How to choose a good web design agency
Author: Miles Gripton
Choosing a good web designer for your brand or company can be a daunting task. Who do you choose and why? And more importantly, how do you find them?
As a business owner or marketer, you’re responsible for finding the right design & development team, as well as ensuring the project comes in on time and on budget. Find a design team that can work well with and the battle is already half won.
How and where to find the right web design and development team
There is a multitude of avenues to explore when trying to find the right web designers, but there are a few tried & tested routes that work well for most.
Search the web
This may seem obvious, but a thorough Google (or Bing) search using terms like ‘web development agency’ will deliver a selection of results that are very relevant to your needs.
Look for agencies that have good customer reviews. A five-star rating speaks volumes.
And finally, consider the agency’s ranking on Google. If they are on the first page, they likely know what they are doing when it comes to SEO, which is a very important part of web development.
Word of mouth
Ask colleagues and peers for recommendations. Someone in your team will have come across a good, reliable web design company during their career. Also, talk to friends in other companies, see if anyone you know would happily recommend their web designer.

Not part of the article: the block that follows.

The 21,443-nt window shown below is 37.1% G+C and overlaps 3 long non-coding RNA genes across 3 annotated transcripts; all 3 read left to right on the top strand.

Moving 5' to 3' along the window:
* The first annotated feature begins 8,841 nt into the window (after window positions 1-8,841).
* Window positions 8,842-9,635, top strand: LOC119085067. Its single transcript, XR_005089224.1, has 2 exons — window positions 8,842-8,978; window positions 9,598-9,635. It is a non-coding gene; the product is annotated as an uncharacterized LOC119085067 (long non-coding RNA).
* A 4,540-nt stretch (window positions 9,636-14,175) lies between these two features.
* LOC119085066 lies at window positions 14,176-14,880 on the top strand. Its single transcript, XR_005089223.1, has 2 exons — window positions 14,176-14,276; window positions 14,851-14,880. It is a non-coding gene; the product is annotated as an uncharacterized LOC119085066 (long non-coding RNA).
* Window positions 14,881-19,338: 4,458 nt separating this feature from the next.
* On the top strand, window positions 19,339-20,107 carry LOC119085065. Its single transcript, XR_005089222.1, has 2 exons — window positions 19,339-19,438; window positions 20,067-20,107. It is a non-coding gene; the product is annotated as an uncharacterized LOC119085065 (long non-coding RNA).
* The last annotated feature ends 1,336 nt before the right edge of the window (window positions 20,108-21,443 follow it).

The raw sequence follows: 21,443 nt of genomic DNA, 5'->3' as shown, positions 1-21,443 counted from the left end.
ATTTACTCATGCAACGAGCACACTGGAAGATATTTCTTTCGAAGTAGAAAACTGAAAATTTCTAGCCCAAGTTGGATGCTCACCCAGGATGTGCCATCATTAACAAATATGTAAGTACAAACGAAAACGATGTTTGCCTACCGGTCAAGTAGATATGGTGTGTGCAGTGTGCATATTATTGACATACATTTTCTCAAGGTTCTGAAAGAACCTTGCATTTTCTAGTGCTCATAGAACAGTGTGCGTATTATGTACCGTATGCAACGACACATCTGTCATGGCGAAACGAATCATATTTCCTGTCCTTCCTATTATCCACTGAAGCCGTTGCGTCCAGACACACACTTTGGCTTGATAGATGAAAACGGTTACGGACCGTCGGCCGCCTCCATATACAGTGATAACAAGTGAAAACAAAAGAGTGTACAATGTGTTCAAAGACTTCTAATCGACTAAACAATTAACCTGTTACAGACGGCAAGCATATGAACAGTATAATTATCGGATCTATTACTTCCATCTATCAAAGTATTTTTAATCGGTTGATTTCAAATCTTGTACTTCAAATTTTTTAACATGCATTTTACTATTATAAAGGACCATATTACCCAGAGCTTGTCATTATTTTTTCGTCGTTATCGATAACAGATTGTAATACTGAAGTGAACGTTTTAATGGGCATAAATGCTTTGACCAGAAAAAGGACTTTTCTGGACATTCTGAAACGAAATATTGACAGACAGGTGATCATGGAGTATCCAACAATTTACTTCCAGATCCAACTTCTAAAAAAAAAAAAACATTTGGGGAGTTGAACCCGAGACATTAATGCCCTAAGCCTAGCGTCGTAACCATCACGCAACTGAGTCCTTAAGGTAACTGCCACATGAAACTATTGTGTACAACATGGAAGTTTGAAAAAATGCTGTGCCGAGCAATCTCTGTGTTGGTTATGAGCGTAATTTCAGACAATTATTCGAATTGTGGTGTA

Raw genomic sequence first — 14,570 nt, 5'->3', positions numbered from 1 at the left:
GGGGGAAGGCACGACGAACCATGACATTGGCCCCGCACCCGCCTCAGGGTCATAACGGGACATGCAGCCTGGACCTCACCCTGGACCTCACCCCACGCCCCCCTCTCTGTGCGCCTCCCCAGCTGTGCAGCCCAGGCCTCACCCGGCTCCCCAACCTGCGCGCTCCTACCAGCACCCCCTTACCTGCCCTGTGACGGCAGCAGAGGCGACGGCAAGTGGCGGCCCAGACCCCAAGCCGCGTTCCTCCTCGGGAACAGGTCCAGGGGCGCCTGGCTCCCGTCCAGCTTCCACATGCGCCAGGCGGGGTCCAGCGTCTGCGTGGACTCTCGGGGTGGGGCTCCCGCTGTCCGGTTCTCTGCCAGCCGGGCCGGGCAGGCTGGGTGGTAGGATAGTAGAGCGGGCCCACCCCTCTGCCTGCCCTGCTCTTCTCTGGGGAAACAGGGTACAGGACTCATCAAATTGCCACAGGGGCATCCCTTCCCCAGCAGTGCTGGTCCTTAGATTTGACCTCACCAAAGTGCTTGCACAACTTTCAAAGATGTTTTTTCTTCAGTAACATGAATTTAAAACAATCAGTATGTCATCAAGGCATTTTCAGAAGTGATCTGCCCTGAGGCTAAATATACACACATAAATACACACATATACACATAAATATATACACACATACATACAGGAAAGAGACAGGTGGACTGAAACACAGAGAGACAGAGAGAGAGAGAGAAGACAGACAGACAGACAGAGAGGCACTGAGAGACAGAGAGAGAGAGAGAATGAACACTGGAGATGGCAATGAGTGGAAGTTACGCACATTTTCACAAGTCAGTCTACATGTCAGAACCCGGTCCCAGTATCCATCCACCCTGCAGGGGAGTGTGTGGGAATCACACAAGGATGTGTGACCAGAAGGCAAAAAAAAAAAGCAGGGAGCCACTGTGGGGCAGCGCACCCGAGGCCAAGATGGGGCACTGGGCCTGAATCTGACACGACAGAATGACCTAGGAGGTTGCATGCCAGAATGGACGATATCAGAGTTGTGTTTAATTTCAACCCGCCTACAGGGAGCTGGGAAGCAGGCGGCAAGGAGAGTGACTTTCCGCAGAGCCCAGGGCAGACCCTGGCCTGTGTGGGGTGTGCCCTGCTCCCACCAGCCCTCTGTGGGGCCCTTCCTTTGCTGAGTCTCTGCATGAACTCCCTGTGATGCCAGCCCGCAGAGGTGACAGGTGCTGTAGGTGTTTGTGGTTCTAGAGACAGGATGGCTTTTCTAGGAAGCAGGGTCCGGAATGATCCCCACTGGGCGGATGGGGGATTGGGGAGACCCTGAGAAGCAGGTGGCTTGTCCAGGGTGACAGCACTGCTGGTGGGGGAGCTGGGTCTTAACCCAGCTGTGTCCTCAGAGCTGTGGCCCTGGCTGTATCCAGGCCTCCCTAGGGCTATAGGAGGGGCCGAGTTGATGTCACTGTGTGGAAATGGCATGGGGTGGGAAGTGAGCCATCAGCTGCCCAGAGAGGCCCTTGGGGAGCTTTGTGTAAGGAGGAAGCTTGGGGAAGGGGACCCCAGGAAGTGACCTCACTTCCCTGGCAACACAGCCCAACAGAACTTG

Seen a website you like? Find out who built it!
You have likely come across a few websites that you really like during your research period, so revisit those and see if you can get in touch with the creative team responsible.
Need more inspiration? Try Behance or Dribble.
There are many online directories – such as Behance and Dribble – that list examples of great website design. Scroll through their pages to find something you like, then reach out to those agencies with your website brief, which brings us on to the next key point…
Define your brief
When you have selected your chosen agencies, it is important that you define your brief, so you can accurately communicate your project goals.
Go into as much detail as possible. The more information you give, the more accurate the proposals will be that you receive.
Here are some points to consider when writing your design brief:
What are the goals of the website?
When visitors find their way to your website, what do you want them to do? What pages do you want them to visit and why? Perhaps you would like to increase sales, website traffic or service enquiries. Either way, it’s good to know your key goals.
Key pages and functionality
How would you like visitors to interact with your website? You may require forms for registrations, downloadable documents or the ability to save goods for later purchase.
A good development team will help you define your requirements, but it’s always good to provide a functionality wish list.
It’s also preferable to have an idea of the size of the website. This information will help the developer plan the structure of the site and detail each of the page templates that will be required to fulfil the brief.
How will the website need to grow with the business?